At 30 and 40, the Warriors are once again out of the playoff picture. They’re once again placed in NBA anonymity. They’re once again a franchise very much in structural and organizational flux. And after this season is over, the Warriors will once again be looking for a new head coach. The Warriors caught lightning in a bottle with Don Nelson and the after though that was the “We Believe” movement. Keith Smart was Nelson’s head assistant and defensive coach (Yes, really) back when Nelson was sporting the turtleneck on the Warriors sidelines. Smart was given the keys to the Warriors once Joe Lacob decided to not bring back Nelson, and although Smart had been an admirable NBA assistant for years, it was clear that he was on a short leash. Lacob constantly stated his inclinations of making a big splash early (still waiting), and I think we’ll finally see some movement this coming off-season.
Yes, the Warriors are better, but compared to what? 27 wins? The Warriors couldn’t do any worse. As a man claimed to be a defensive coach, Smart has been Don Nelson 2.0. In the previous three season under Nelson, the Warriors ranked last in opponents PPG each year. Under Smart, the Warriors are 28th. His infatuation with jumper happy Acie Law is disturbing. His insertion of Ekpe Udoh into the lineup was long overdue. His team’s consistent strategy of getting down double digits in the first quarter, then to come back in the 4th and lose the game (known as a “good effort” by a certain play by play man) is dismal. It’s safe to assume that Keith Smart won’t be back next season. If the Warriors want to be a true playoff contender, and I mean a true playoff contender, these are the coaches they should take a hard look at.
Jeff Van Gundy:
The Warriors first call should be to this man. A defensive mastermind, Jeff Van Gundy would finally provide the Warriors with a proven, experienced defensive coach. Well respected in NBA circles, Van Gundy will provide the Warriors with a defensive mind that they haven’t seen in…well…ever. In his last stint in Houston, the Rockets were top five each season in both scoring defense and opponents PPG. Van Gundy’s career win total is 430 and 318, which includes a 41-40 record in the playoffs. In seasons in which Van Gundy coached all 82 games, his team finished with an above .500 record 7 out of 8 times. Are the Warriors read for a Van Gundy type coach? A technical, charismatic defensive architect? It would be a stark contrast from Smart, so the team would get a much needed reality check with JVG at the helm.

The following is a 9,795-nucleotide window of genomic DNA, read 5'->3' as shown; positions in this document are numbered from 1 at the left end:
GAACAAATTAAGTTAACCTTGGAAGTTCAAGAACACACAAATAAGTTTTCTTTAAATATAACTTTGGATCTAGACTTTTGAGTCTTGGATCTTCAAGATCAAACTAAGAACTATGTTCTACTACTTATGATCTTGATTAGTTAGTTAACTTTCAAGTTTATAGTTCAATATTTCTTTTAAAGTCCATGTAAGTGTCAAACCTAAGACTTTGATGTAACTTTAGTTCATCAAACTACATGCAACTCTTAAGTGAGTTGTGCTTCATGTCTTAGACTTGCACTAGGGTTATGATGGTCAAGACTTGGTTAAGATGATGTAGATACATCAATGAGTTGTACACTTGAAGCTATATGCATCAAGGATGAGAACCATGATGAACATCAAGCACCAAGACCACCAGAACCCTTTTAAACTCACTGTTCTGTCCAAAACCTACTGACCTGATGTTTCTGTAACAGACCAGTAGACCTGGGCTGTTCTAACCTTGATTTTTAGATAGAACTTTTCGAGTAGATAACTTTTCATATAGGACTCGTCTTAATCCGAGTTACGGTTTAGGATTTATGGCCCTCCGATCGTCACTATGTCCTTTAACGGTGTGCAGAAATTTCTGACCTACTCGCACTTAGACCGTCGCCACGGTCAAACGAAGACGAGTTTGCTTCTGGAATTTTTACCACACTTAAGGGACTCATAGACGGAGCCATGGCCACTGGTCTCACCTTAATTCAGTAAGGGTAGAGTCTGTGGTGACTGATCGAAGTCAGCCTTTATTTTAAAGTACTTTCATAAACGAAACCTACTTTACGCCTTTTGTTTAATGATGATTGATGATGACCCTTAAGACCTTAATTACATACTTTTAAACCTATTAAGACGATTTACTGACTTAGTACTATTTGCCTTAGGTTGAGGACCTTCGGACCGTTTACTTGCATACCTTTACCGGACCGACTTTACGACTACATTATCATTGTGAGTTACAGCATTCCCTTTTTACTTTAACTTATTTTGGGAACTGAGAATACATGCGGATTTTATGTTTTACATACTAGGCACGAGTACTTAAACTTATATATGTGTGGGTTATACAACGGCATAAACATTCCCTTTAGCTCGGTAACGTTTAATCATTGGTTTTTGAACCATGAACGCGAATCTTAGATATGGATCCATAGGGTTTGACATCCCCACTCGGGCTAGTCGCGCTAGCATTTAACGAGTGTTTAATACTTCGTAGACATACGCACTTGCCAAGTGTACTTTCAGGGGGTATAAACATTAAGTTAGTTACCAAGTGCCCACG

You might notice a trend between the first two coaches: DEFENSE. In five seasons with Cleveland, Brown had a record of 272 and 138 (42-29 in playoffs). Sure he had Lebron James, but who else did he really have? When Cleveland made it to the Finals in 2007, their starters (minus James) was Daniel Gibson, Sasha Pavlovic, Dwight Gooden and Big Z. Lebron could only do so much, hence, a series loss in only four games. Like Van Gundy, Brown is a defense first kind of guy. His lack of offensive firepower led to his demise in Cleveland. What do the Warriors have an abundance of? Offense. What do the Warriors desperately need? Defense. Hmm…seems like a perfect fit. Oh yeah, and Mike Brown was taught by Greg Popovich, the second best coach in the NBA behind one Phil Jackson.
The riskiest pick of the three coaches listed, Shaw is a current assistant coach with the Lakers. Deemed as “The Next Big Thing” in NBA coaching circles, Shaw was born in Oakland and has already interviewed for numerous coaching positions. Shaw has been claimed to be the coach in waiting after Phil Jackson retires, so whether he leaves the Lakers is still very much up in the air. But if there was one team I think he’ll take a hard look at, it’s the Warriors. It would be a homecoming for Shaw and he would coach in of the biggest markets in the league (Do I sound like Joe Lacob here? Sorry. Not intentional. Moving on). Shaw is also well versed in the scheme of the triangle offense. Whether that would fit in the Warriors is questionable, as the Warriors lack the necessary pieces to run the triangle (or any playoff caliber system). Shaw is a clear risk/reward proposition, and whether Lacob takes this risk on the Bay Area product, well, only time will tell.
So how about it Mr. Lacob? Which one do you prefer? Either way, it’s the smart move.